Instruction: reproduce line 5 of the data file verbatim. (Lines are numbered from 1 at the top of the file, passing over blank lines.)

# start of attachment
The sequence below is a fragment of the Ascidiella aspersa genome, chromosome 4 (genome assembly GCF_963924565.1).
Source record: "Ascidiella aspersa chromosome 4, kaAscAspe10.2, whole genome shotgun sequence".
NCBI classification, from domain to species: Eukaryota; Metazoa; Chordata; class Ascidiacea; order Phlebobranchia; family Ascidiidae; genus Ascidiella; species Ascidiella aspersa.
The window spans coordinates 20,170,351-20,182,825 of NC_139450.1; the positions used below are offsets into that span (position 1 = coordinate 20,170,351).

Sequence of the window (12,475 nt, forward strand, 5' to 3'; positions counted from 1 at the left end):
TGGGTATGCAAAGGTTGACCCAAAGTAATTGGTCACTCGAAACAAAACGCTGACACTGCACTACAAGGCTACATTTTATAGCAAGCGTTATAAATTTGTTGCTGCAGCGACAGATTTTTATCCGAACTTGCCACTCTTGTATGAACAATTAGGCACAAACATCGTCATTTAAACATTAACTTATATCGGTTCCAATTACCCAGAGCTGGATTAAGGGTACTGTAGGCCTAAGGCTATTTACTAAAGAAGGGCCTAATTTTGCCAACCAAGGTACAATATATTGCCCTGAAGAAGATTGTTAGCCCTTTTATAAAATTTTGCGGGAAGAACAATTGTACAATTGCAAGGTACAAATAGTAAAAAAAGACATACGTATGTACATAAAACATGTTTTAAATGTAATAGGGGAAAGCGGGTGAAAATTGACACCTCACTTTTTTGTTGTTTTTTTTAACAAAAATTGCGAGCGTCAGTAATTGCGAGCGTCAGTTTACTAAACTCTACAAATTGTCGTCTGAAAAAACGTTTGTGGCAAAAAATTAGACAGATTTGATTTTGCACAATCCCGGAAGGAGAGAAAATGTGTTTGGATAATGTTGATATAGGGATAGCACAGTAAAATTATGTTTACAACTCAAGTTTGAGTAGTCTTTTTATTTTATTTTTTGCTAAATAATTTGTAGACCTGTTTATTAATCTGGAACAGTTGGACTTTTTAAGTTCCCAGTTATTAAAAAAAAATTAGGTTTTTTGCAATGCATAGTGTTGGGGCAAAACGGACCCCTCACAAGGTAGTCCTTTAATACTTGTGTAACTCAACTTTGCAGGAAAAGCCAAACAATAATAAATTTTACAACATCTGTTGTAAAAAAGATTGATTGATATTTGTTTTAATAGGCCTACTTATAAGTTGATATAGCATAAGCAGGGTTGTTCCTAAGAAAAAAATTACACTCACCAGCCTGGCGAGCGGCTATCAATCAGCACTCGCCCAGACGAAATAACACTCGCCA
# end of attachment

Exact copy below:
Sequence of the window (12,475 nt, forward strand, 5' to 3'; positions counted from 1 at the left end):